Report by Trends: “Eradicating poverty and hunger, ensuring quality education, instituting affordable and clean energy, and more – the Sustainable Development Goals (SDGs) lay out a broad, ambitious vision for our world. But there is one common denominator that cuts across this agenda: data. Without timely, relevant, and disaggregated data, policymakers and their development partners will be unprepared to turn their promises into reality for communities worldwide. With only eleven years left to meet the goals, it is imperative that we focus on building robust, inclusive, and relevant national data systems to support the curation and promotion of better data for sustainable development. In Counting on the World to Act, TReNDS details an action plan for governments and their development partners that will enable them to help deliver the SDGs globally by 2030. Our recommendations specifically aim to empower government actors – whether they be national statisticians, chief data scientists, chief data officers, ministers of planning, or others concerned with evidence in support of sustainable development – to advocate for, build, and lead a new data ecosystem….(More)”.

Sharing Private Data for Public Good


Stefaan G. Verhulst at Project Syndicate: “After Hurricane Katrina struck New Orleans in 2005, the direct-mail marketing company Valassis shared its database with emergency agencies and volunteers to help improve aid delivery. In Santiago, Chile, analysts from Universidad del Desarrollo, ISI Foundation, UNICEF, and the GovLab collaborated with Telefónica, the city’s largest mobile operator, to study gender-based mobility patterns in order to design a more equitable transportation policy. And as part of the Yale University Open Data Access project, health-care companies Johnson & Johnson, Medtronic, and SI-BONE give researchers access to previously walled-off data from 333 clinical trials, opening the door to possible new innovations in medicine.

These are just three examples of “data collaboratives,” an emerging form of partnership in which participants exchange data for the public good. Such tie-ups typically involve public bodies using data from corporations and other private-sector entities to benefit society. But data collaboratives can help companies, too – pharmaceutical firms share data on biomarkers to accelerate their own drug-research efforts, for example. Data-sharing initiatives also have huge potential to improve artificial intelligence (AI). But they must be designed responsibly and take data-privacy concerns into account.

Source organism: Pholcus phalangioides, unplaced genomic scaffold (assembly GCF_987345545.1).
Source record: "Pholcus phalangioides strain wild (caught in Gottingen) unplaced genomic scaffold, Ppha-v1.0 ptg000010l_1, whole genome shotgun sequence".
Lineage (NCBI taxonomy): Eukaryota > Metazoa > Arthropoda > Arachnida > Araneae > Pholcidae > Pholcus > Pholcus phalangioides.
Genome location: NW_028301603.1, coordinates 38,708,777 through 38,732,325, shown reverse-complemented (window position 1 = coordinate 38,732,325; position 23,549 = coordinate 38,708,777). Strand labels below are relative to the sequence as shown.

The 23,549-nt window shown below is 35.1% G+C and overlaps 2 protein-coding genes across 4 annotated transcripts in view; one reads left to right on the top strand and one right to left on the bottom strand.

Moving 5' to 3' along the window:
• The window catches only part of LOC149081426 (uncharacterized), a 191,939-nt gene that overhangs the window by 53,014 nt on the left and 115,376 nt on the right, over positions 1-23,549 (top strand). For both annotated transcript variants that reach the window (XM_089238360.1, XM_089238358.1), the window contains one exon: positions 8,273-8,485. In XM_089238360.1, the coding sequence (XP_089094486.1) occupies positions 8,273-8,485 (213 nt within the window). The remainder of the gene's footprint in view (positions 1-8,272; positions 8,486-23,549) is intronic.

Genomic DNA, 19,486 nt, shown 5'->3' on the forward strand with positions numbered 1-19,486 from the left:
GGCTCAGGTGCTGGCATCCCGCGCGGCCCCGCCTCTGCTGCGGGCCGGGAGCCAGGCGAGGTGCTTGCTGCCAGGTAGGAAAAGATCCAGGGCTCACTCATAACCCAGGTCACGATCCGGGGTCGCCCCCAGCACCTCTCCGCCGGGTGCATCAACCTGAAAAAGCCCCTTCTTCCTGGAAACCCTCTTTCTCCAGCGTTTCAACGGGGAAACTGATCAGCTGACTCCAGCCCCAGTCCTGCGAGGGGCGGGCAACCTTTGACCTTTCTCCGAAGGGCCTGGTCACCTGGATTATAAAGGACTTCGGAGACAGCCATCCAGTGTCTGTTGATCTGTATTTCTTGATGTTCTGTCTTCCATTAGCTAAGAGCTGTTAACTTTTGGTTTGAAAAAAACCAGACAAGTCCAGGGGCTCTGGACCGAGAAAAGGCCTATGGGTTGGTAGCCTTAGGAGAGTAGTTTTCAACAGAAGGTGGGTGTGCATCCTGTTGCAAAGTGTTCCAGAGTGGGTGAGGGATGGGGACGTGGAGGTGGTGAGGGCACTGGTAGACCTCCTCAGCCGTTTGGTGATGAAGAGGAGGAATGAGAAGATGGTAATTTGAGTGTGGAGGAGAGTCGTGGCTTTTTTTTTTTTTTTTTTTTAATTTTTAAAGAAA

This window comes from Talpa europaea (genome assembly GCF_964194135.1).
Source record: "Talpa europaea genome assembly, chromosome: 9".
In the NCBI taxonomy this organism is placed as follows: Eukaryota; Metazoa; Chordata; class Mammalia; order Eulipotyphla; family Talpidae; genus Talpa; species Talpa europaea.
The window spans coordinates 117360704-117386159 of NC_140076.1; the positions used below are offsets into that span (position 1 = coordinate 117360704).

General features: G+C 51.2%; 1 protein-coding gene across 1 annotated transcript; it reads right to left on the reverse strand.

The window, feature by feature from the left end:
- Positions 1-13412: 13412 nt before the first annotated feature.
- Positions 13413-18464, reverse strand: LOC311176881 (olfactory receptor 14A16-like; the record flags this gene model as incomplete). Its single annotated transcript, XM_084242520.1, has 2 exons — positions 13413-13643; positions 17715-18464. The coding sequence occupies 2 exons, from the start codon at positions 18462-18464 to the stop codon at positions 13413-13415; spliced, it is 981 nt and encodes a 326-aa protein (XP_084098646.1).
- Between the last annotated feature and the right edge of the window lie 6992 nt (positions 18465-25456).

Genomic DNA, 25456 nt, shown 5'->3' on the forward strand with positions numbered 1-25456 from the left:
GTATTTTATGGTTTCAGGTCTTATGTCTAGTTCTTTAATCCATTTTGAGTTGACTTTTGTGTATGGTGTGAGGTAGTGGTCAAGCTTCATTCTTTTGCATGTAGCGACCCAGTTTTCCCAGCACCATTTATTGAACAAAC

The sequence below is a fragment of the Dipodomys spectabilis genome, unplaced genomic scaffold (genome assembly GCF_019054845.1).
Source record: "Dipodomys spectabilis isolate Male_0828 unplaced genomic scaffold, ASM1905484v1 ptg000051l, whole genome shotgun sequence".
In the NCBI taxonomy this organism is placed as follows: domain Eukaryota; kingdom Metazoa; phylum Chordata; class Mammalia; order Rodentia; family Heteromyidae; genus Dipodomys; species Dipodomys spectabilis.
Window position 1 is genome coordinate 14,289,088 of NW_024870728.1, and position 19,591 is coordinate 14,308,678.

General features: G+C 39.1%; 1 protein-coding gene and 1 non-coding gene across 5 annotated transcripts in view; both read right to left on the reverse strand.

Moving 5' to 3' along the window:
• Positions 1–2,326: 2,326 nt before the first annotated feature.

Understanding the societal and business case for data collaboratives, as well as the forms they can take, is critical to gaining a deeper appreciation the potential and limitations of such ventures. The GovLab has identified over 150 data collaboratives spanning continents and sectors; they include companies such as Air FranceZillow, and Facebook. Our research suggests that such partnerships can create value in three main ways….(More)”.

Data Is a Development Issue


Paper by Susan Ariel Aaronson: “Many wealthy states are transitioning to a new economy built on data. Individuals and firms in these states have expertise in using data to create new goods and services as well as in how to use data to solve complex problems. Other states may be rich in data but do not yet see their citizens’ personal data or their public data as an asset. Most states are learning how to govern and maintain trust in the data-driven economy; however, many developing countries are not well positioned to govern data in a way that encourages development. Meanwhile, some 76 countries are developing rules and exceptions to the rules governing cross-border data flows as part of new negotiations on e-commerce. This paper uses a wide range of metrics to show that most developing and middle-income countries are not ready or able to provide an environment where their citizens’ personal data is protected and where public data is open and readily accessible. Not surprisingly, greater wealth is associated with better scores on all the metrics. Yet, many industrialized countries are also struggling to govern the many different types and uses of data. The paper argues that data governance will be essential to development, and that donor nations have a responsibility to work with developing countries to improve their data governance….(More)”.

How mobile text reminders earned Madagascar a 32,900% ROI in collecting unpaid taxes